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Nobody's Buying

By Dan Froomkin
Special to washingtonpost.com
Monday, June 5, 2006; 1:00 PM

President Bush this afternoon speaks out in favor of a constitutional amendment that would ban gay marriage.

But nobody's buying it.

Not the Senate, where there's not even a remote chance that the amendment will muster the required two-thirds majority this week.

Not the critics, who see Bush's posturing on the issue as nothing more than a bald-faced sop to his increasingly restive social-conservative base -- and a desperate attempt to change the subject from the grimmer, more important issues that are appropriately disquieting the public.

And not even that social-conservative base, whose members doubt the intensity of Bush's commitment to the issue. The president has actively ignored this issue until this week, most notably by refusing to twist arms on the Hill. According to an old Bush friend quoted in Newsweek today, the issue is not one that Bush cares about -- except for its political significance. And two of his most loyal top advisers -- Vice President Cheney and First Lady Laura Bush -- have publicly distanced themselves from using the issue as a political wedge.

Jim Rutenberg writes in the New York Times: "President Bush on Saturday urged Congress to pass a constitutional amendment banning same-sex marriage, saying in his weekly radio address that marriage 'cannot be cut off from its cultural, religious and natural roots.' . . .

"Mr. Bush's radio address was the beginning of what White House aides had said would be a major push to support the marriage amendment, which the Senate is to begin debating in the next couple of days. The effort comes after weeks of increasingly vocal complaints from cultural conservatives that Mr. Bush and Congressional Republicans abandoned their issues after relying on them to win in the 2004 elections."

Caroline Daniel writes in the Financial Times: "The revival of the issue marks the most visible contours of the electoral strategy being crafted by Karl Rove, the president's chief political strategist who has been charged with focusing on the mid-term elections. In an effort to rally disaffected Republican conservatives -- whose support for Mr Bush has slipped from 91 per cent to 68 per cent -- he is turning again to the divisive issues of gay marriage and judicial nominations."

Reluctant Warrior

Peter Baker writes in The Washington Post: "Bush, whose opposition to marriage between gay partners helped power him to reelection in 2004, has remained largely silent on the issue since, much to the consternation of conservatives who complain he has not exerted leadership. Now, with midterm elections approaching, he is returning to a topic that galvanizes an important part of the Republican base. . . .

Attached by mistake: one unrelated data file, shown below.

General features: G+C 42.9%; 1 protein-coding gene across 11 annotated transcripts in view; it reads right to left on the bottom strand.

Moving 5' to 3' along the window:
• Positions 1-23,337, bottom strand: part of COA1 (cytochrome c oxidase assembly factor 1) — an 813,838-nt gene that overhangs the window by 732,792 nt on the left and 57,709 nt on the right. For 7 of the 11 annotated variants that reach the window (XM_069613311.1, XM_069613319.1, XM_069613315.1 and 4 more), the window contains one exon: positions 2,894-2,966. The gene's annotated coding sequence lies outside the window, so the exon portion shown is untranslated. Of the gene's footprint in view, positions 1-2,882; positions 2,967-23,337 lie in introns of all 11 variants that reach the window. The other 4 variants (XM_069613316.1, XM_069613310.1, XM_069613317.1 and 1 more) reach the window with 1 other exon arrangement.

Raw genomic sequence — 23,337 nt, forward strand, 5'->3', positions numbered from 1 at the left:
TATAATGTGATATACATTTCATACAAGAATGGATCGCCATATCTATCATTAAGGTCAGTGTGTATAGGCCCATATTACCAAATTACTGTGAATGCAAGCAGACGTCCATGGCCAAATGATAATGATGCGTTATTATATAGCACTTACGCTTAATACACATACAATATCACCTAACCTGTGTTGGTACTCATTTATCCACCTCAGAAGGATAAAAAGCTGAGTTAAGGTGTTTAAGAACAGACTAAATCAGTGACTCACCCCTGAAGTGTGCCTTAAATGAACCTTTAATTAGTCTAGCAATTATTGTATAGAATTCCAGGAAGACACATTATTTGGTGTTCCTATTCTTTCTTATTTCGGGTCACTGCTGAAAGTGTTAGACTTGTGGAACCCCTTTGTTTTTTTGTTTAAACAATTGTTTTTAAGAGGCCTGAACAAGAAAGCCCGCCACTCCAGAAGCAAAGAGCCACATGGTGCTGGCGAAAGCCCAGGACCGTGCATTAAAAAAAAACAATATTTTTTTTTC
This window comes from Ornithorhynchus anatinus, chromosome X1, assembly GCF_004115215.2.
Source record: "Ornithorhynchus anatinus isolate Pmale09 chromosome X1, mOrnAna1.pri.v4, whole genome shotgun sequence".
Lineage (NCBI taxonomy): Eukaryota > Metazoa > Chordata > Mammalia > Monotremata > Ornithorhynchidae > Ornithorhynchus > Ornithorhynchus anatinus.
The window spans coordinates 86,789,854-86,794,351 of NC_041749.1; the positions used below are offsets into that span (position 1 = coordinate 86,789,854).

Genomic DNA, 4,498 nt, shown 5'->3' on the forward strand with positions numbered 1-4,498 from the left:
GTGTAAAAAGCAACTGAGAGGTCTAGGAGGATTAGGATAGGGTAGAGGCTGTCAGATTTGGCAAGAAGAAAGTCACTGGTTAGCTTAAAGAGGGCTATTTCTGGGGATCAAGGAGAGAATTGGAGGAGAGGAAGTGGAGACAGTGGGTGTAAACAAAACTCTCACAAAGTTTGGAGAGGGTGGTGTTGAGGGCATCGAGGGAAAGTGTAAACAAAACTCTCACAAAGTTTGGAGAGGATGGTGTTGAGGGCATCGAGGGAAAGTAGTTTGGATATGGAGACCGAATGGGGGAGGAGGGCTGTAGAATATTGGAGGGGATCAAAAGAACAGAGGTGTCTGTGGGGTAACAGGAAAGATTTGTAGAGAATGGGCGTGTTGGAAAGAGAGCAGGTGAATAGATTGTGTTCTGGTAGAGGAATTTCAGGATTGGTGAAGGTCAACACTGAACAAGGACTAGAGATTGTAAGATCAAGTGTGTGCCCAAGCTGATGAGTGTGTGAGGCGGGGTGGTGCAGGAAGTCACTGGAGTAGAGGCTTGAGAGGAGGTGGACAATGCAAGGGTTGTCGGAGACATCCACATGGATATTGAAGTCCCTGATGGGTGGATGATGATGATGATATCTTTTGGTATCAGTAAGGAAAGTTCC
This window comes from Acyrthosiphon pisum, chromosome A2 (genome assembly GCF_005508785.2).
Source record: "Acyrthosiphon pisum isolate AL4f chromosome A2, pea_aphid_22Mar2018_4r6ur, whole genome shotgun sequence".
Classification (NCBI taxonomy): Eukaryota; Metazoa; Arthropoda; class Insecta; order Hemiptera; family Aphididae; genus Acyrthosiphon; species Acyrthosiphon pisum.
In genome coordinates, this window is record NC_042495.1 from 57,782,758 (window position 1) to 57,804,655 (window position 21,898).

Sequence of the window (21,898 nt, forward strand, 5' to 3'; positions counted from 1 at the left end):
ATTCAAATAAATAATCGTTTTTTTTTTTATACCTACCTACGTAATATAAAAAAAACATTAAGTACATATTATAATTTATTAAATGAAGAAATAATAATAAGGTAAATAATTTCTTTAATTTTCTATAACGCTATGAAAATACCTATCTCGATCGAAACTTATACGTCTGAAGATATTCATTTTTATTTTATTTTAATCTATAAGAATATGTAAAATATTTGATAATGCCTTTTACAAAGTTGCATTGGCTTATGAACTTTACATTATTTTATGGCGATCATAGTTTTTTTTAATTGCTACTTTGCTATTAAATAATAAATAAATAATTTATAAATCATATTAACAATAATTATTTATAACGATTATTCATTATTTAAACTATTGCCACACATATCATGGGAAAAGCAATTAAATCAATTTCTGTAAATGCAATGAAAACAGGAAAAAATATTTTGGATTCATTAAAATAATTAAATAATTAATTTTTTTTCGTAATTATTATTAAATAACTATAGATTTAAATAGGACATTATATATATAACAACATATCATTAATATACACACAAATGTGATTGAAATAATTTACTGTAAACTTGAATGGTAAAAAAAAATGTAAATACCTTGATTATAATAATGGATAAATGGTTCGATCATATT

"Bush has given the appearance of a reluctant supporter of banning same-sex marriage. In an interview with The Washington Post in January 2005, he said he did not plan to lobby senators for the amendment because it did not have much chance of passing, infuriating conservative supporters. Even this week, he has sent mixed signals. The White House told activists that Monday's speech would be in the Rose Garden, but after criticism that he was using such a symbolic site, the White House moved it to an office building next door."

Here's the transcript of Bush's 2005 interview with Jim VandeHei and Michael A. Fletcher.

"The Post: Do you plan to expend any political capital to aggressively lobby senators for a gay marriage amendment?

"THE PRESIDENT: You know, I think that the situation in the last session -- well, first of all, I do believe it's necessary; many in the Senate didn't, because they believe DOMA [the Defense of Marriage Act] will -- is in place, but -- they know DOMA is in place, and they're waiting to see whether or not DOMA will withstand a constitutional challenge.

"The Post: Do you plan on trying to -- using the White House, using the bully pulpit, and trying to --

"THE PRESIDENT: The point is, is that senators have made it clear that so long as DOMA is deemed constitutional, nothing will happen. I'd take their admonition seriously.

"The Post: But until that changes, you want it?

"THE PRESIDENT: Well, until that changes, nothing will happen in the Senate. Do you see what I'm saying?

"The Post: Right.

"THE PRESIDENT: The logic."

So much for the logic, apparently.

Doesn't Register

Debra Rosenberg writes in Newsweek: "Though Bush himself has publicly embraced the amendment, he never seemed to care enough to press the matter. One of his old friends told Newsweek that same-sex marriage barely registers on the president's moral radar. 'I think it was purely political. I don't think he gives a [expletive] about it. He never talks about this stuff,' said the friend, who requested anonymity to discuss his private conversations with Bush. White House aides, who also declined to be identified, insist that the president does care about banning gay marriage. They say Monday's events with amendment supporters -- Bush will also meet privately with a small group -- have been in the works 'for weeks' and aren't just a sop to conservatives."